It’s been awhile but Takashi is back from the future and we’re ready to go forward… er, backwards to the infamous 1988!!!
In 1988 Grant Morrison was asked to take over the writing on DC’s DOOM PATROL. I found Morrison during the last run of THE INVISIBLES and as the Doom stuff has taken a loooong time to be completely traded it wasn’t until a couple years ago that I started reading them. My good friend and comic dealer Mike just sent me the 6th and final volume as a gift (You fucking rule Mike!!!) and this morning amidst a gallon of coffee and a couple of doughnuts out of a pink box I finished the series. So here’s my take.
Of course anyone who knows me would expect no less. I love Morrison’s writing, especially the stuff from this era that culminates with his aforementioned masterpiece THE INVISIBLES. This earlier stuff is bit rawer, and to some degree the criticism that he was constantly wearing his influences on his sleeve is there to a small degree (but who cares?) compared to the super confident architect of the new DC Universe whose writing has congealed into a perfect amalgam of his influences and his imagination. But within the rawness of late 80’s/early 90’s Morrison is a level of insanity not seen in comics before – a mixture of the horrorific, the super hero and the absurd that twists the readers mind and makes them cry out repeatedly in joyful exasperation. Throw Burroughsian cut-up divination, Dadist surrealistic assault and schizophrenic superpowers over the top of a group of people who are really kind of sad and fucked up* and you start to get an idea of the scope here. Scissormen from a self-referring text set to infect the world, Men from N.O.W.H.E.R.E., Sugar tongs with extra dimensional powers – it’s like all of the weird Occult and Surrealistic research Morrison later streamlined into King Mob and the gang received a first pass here in a book that, while it’s busy being weird and absurd, also thrives on being deadly. The end result is Morrison and crew turn the Superhero genre into a send up of itself that is at times hilarious, thought-provoking, spooky, and in the end, sad as hell. T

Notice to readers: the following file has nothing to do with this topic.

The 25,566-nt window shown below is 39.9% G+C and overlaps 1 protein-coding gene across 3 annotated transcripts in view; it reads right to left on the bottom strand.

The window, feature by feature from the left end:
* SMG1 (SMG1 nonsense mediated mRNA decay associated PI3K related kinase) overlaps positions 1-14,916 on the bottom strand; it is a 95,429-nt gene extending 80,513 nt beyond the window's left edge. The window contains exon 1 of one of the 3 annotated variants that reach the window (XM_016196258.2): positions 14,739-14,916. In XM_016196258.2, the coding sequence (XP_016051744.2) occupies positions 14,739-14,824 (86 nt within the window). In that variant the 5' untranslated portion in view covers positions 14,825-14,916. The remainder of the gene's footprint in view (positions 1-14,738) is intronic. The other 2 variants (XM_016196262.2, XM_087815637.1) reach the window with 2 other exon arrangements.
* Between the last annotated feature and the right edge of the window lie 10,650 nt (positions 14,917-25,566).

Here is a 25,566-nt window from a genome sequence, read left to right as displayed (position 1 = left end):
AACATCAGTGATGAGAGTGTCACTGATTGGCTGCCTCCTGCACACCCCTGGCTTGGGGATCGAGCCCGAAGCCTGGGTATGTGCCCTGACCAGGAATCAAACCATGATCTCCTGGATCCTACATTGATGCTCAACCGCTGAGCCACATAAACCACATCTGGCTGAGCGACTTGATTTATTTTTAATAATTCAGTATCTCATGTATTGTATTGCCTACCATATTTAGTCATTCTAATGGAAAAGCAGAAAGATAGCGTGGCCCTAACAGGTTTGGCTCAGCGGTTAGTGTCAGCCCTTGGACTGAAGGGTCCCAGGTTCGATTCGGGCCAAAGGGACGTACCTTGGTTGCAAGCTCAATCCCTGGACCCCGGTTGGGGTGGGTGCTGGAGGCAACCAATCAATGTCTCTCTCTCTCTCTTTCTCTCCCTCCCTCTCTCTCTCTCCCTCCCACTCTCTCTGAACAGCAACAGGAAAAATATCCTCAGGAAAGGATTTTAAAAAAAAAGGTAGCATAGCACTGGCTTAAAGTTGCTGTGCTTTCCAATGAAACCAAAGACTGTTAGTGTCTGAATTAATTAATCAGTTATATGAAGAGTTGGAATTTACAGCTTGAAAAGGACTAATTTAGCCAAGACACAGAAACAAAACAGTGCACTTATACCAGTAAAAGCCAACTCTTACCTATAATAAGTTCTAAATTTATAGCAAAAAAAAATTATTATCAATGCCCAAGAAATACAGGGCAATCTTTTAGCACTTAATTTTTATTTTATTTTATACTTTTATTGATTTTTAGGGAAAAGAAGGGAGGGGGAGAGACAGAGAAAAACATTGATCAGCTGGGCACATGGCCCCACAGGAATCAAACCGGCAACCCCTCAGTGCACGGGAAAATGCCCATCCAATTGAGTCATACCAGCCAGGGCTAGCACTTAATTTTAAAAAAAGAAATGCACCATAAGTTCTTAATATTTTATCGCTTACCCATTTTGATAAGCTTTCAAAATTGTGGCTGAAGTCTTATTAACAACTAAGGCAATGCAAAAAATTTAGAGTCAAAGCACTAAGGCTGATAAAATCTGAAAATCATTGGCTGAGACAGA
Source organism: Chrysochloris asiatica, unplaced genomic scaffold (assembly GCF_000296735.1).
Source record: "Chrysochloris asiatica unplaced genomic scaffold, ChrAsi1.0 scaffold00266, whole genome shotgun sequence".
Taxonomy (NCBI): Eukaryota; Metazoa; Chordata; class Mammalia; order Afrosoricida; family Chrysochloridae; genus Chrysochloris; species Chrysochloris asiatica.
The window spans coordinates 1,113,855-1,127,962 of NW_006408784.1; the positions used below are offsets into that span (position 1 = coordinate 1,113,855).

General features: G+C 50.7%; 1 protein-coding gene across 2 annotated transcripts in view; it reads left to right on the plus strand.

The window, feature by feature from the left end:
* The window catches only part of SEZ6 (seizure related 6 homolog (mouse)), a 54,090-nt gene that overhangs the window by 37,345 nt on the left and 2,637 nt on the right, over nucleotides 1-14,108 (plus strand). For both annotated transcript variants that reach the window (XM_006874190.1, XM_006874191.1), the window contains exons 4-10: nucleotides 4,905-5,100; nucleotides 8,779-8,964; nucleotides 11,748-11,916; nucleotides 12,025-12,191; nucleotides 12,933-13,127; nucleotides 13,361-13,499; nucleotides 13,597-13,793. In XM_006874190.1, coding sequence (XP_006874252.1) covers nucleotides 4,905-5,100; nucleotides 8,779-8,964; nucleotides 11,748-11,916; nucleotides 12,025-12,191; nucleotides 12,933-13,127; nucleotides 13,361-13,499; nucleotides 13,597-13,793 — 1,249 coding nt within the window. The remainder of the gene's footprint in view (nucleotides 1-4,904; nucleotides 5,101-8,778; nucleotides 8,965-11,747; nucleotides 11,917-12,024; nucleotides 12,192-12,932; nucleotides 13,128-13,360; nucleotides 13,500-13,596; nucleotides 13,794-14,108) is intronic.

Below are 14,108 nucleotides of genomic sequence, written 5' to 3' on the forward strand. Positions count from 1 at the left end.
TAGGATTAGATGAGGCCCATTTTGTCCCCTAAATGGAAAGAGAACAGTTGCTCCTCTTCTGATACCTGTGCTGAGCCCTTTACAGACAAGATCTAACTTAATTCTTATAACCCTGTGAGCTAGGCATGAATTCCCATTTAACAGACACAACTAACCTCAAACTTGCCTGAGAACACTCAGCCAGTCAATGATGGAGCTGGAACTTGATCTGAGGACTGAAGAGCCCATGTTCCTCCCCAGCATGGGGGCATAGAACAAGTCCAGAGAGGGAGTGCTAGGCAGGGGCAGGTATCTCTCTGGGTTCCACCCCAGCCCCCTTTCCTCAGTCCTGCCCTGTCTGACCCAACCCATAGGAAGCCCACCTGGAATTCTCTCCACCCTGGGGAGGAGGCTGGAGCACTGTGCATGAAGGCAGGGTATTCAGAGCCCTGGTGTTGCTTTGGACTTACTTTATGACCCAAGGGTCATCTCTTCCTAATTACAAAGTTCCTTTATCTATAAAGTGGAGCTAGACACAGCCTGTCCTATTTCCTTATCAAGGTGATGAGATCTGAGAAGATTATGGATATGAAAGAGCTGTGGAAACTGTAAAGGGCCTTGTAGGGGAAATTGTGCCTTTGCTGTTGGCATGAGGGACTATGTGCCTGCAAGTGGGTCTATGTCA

And as an added bonus the very last reprint in the final volume is a hilarious one shot entitled DOOM FORCE where Richard Case, Steve Pugh, Walter Simonson and a whole host of other artists perform a vibrant mockery of the popular stock of the day – Rob ‘Can’t Draw Feet’ Liefield and his huge guns/huge arms/huge breasts style of sensationalist crap.** Like that rabid serial tiger says, ‘It’s GREEEEE-AAAT!!!’
* People always say, ‘Oh, Bruce Wayne is one fucked up dude.’ Wrong. The teenage girl who has the face of an ape or the hermaphrodadic (word?) living embodiment of the Rosicrucian Chymical Marriage are the really fucked up people. Bruce Wayne is a good-looking millionaire who, to some degree, perpetuates his own problems and thus, is really only interesting in short controlled bursts. In my opinion that is.
** Okay, skeleton in my closet, whether it’s nostalgia or not I have fond memories of most of the storylines that ran through Liefeld’s X-Force. I’m not saying they’re great, but they entertained the hell out of me as a young lad and they weren’t too bad when I re-read them recently. However, that art has to go. It’s like watching Transformers the animated movie – great flick but the ‘You’ve got the touch’ bullshit hair rock soundtrack has GOT to go.